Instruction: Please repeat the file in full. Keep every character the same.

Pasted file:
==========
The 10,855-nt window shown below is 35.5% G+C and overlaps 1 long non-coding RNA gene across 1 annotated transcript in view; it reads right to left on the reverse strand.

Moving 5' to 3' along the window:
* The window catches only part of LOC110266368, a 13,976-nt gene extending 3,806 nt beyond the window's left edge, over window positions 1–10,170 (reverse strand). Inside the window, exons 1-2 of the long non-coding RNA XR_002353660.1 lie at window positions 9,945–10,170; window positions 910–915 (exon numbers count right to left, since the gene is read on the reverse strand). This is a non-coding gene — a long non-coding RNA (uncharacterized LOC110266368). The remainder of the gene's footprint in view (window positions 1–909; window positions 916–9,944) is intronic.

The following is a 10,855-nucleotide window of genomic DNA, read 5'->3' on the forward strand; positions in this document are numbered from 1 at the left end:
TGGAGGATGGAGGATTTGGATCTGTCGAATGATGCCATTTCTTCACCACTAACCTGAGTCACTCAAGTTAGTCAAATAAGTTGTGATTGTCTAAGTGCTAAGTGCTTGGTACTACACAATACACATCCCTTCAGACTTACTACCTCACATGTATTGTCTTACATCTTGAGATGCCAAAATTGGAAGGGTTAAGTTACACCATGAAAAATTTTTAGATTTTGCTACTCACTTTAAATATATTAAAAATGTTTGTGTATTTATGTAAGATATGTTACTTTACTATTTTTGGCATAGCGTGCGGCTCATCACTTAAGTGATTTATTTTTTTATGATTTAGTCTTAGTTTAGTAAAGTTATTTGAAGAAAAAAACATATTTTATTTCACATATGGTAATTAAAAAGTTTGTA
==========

The 10,855-nt window shown below is 35.5% G+C and overlaps 1 long non-coding RNA gene across 1 annotated transcript in view; it reads right to left on the reverse strand.

Moving 5' to 3' along the window:
* The window catches only part of LOC110266368, a 13,976-nt gene extending 3,806 nt beyond the window's left edge, over window positions 1–10,170 (reverse strand). Inside the window, exons 1-2 of the long non-coding RNA XR_002353660.1 lie at window positions 9,945–10,170; window positions 910–915 (exon numbers count right to left, since the gene is read on the reverse strand). This is a non-coding gene — a long non-coding RNA (uncharacterized LOC110266368). The remainder of the gene's footprint in view (window positions 1–909; window positions 916–9,944) is intronic.

The following is a 10,855-nucleotide window of genomic DNA, read 5'->3' on the forward strand; positions in this document are numbered from 1 at the left end:
TGGAGGATGGAGGATTTGGATCTGTCGAATGATGCCATTTCTTCACCACTAACCTGAGTCACTCAAGTTAGTCAAATAAGTTGTGATTGTCTAAGTGCTAAGTGCTTGGTACTACACAATACACATCCCTTCAGACTTACTACCTCACATGTATTGTCTTACATCTTGAGATGCCAAAATTGGAAGGGTTAAGTTACACCATGAAAAATTTTTAGATTTTGCTACTCACTTTAAATATATTAAAAATGTTTGTGTATTTATGTAAGATATGTTACTTTACTATTTTTGGCATAGCGTGCGGCTCATCACTTAAGTGATTTATTTTTTTATGATTTAGTCTTAGTTTAGTAAAGTTATTTGAAGAAAAAAACATATTTTATTTCACATATGGTAATTAAAAAGTTTGTA